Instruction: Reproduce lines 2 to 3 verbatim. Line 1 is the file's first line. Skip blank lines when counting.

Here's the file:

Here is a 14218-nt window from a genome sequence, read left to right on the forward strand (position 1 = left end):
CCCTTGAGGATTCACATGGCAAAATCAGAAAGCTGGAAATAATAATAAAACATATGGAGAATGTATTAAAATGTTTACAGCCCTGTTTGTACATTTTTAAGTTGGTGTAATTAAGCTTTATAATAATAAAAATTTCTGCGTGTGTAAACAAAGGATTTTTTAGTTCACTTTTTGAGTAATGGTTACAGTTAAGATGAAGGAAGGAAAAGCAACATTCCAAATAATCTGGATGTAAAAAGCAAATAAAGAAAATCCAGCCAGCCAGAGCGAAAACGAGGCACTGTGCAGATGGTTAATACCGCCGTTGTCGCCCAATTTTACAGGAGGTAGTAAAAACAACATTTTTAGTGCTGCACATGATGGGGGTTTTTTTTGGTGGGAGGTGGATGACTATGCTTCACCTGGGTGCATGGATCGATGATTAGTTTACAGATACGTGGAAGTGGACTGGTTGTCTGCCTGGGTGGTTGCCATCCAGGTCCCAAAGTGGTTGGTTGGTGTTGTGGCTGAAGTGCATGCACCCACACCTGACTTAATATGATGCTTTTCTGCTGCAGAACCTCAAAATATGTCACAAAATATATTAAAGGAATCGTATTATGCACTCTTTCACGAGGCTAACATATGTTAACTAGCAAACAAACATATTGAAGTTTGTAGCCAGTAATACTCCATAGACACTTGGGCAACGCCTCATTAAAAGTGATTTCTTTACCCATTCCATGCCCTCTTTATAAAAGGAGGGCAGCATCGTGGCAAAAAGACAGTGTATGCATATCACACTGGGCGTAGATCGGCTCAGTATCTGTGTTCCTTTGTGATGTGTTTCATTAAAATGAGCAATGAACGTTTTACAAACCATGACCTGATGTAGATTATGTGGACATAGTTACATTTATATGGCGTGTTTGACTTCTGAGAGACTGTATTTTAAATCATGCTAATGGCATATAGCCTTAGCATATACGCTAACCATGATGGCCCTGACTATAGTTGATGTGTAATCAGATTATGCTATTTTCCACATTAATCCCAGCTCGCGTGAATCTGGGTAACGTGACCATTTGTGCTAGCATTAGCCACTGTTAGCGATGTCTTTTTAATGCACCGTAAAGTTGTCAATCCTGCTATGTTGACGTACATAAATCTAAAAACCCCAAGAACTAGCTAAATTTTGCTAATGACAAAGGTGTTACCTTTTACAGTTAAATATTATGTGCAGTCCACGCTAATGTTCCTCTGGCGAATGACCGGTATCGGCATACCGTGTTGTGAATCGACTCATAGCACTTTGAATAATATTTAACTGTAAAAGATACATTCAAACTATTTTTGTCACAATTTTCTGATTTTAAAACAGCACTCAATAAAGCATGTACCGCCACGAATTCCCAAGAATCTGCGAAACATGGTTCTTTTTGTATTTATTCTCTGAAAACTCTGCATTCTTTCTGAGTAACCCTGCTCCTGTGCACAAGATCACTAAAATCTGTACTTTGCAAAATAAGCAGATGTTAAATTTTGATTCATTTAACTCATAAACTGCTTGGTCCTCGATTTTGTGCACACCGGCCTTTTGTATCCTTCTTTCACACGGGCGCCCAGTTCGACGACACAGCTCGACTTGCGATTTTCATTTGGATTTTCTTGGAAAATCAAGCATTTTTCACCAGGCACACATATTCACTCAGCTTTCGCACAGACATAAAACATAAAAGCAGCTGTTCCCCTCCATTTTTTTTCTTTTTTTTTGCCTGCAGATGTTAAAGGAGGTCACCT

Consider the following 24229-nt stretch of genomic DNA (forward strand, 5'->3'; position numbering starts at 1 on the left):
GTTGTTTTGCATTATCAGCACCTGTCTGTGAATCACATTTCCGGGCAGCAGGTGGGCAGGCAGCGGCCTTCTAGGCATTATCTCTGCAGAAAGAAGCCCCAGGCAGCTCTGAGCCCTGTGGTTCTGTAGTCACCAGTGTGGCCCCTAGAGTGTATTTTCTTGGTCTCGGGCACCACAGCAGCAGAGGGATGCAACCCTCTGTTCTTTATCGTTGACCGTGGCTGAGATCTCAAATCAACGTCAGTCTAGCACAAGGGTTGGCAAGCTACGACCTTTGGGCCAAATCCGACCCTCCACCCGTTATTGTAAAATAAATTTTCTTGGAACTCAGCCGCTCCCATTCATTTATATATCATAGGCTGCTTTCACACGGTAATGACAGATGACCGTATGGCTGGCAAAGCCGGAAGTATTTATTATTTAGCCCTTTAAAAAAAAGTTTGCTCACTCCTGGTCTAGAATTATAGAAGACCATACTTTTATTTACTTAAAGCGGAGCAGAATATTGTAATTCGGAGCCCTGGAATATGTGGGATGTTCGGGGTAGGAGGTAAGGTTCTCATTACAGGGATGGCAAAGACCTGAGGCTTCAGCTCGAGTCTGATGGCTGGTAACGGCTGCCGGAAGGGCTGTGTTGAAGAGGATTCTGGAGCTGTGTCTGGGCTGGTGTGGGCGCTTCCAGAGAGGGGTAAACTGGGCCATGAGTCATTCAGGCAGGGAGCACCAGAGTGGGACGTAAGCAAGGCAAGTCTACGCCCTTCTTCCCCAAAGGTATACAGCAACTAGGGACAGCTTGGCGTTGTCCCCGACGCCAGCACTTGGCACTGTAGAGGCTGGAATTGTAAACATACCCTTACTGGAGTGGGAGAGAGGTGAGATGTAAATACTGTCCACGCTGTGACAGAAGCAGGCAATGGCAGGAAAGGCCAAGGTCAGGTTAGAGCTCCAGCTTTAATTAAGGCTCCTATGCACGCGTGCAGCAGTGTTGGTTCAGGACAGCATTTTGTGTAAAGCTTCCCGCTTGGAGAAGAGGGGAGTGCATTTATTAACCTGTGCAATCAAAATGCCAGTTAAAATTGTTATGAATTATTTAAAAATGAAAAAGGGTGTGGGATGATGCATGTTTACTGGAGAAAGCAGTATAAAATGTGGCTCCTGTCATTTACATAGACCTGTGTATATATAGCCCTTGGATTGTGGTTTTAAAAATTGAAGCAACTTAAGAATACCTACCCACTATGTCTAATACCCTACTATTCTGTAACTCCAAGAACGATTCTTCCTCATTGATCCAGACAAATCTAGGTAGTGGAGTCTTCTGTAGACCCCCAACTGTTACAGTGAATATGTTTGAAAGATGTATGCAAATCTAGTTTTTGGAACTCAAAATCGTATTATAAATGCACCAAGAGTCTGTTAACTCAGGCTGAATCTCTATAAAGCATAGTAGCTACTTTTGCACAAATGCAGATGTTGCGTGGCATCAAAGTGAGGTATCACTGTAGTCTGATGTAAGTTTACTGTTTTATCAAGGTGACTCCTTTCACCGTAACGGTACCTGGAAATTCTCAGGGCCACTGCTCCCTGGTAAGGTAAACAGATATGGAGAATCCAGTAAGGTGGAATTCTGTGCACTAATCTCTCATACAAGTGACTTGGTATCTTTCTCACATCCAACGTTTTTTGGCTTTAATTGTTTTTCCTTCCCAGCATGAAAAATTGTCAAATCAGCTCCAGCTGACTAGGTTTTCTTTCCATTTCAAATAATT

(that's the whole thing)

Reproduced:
CCCTTGAGGATTCACATGGCAAAATCAGAAAGCTGGAAATAATAATAAAACATATGGAGAATGTATTAAAATGTTTACAGCCCTGTTTGTACATTTTTAAGTTGGTGTAATTAAGCTTTATAATAATAAAAATTTCTGCGTGTGTAAACAAAGGATTTTTTAGTTCACTTTTTGAGTAATGGTTACAGTTAAGATGAAGGAAGGAAAAGCAACATTCCAAATAATCTGGATGTAAAAAGCAAATAAAGAAAATCCAGCCAGCCAGAGCGAAAACGAGGCACTGTGCAGATGGTTAATACCGCCGTTGTCGCCCAATTTTACAGGAGGTAGTAAAAACAACATTTTTAGTGCTGCACATGATGGGGGTTTTTTTTGGTGGGAGGTGGATGACTATGCTTCACCTGGGTGCATGGATCGATGATTAGTTTACAGATACGTGGAAGTGGACTGGTTGTCTGCCTGGGTGGTTGCCATCCAGGTCCCAAAGTGGTTGGTTGGTGTTGTGGCTGAAGTGCATGCACCCACACCTGACTTAATATGATGCTTTTCTGCTGCAGAACCTCAAAATATGTCACAAAATATATTAAAGGAATCGTATTATGCACTCTTTCACGAGGCTAACATATGTTAACTAGCAAACAAACATATTGAAGTTTGTAGCCAGTAATACTCCATAGACACTTGGGCAACGCCTCATTAAAAGTGATTTCTTTACCCATTCCATGCCCTCTTTATAAAAGGAGGGCAGCATCGTGGCAAAAAGACAGTGTATGCATATCACACTGGGCGTAGATCGGCTCAGTATCTGTGTTCCTTTGTGATGTGTTTCATTAAAATGAGCAATGAACGTTTTACAAACCATGACCTGATGTAGATTATGTGGACATAGTTACATTTATATGGCGTGTTTGACTTCTGAGAGACTGTATTTTAAATCATGCTAATGGCATATAGCCTTAGCATATACGCTAACCATGATGGCCCTGACTATAGTTGATGTGTAATCAGATTATGCTATTTTCCACATTAATCCCAGCTCGCGTGAATCTGGGTAACGTGACCATTTGTGCTAGCATTAGCCACTGTTAGCGATGTCTTTTTAATGCACCGTAAAGTTGTCAATCCTGCTATGTTGACGTACATAAATCTAAAAACCCCAAGAACTAGCTAAATTTTGCTAATGACAAAGGTGTTACCTTTTACAGTTAAATATTATGTGCAGTCCACGCTAATGTTCCTCTGGCGAATGACCGGTATCGGCATACCGTGTTGTGAATCGACTCATAGCACTTTGAATAATATTTAACTGTAAAAGATACATTCAAACTATTTTTGTCACAATTTTCTGATTTTAAAACAGCACTCAATAAAGCATGTACCGCCACGAATTCCCAAGAATCTGCGAAACATGGTTCTTTTTGTATTTATTCTCTGAAAACTCTGCATTCTTTCTGAGTAACCCTGCTCCTGTGCACAAGATCACTAAAATCTGTACTTTGCAAAATAAGCAGATGTTAAATTTTGATTCATTTAACTCATAAACTGCTTGGTCCTCGATTTTGTGCACACCGGCCTTTTGTATCCTTCTTTCACACGGGCGCCCAGTTCGACGACACAGCTCGACTTGCGATTTTCATTTGGATTTTCTTGGAAAATCAAGCATTTTTCACCAGGCACACATATTCACTCAGCTTTCGCACAGACATAAAACATAAAAGCAGCTGTTCCCCTCCATTTTTTTTCTTTTTTTTTGCCTGCAGATGTTAAAGGAGGTCACCT

Consider the following 24229-nt stretch of genomic DNA (forward strand, 5'->3'; position numbering starts at 1 on the left):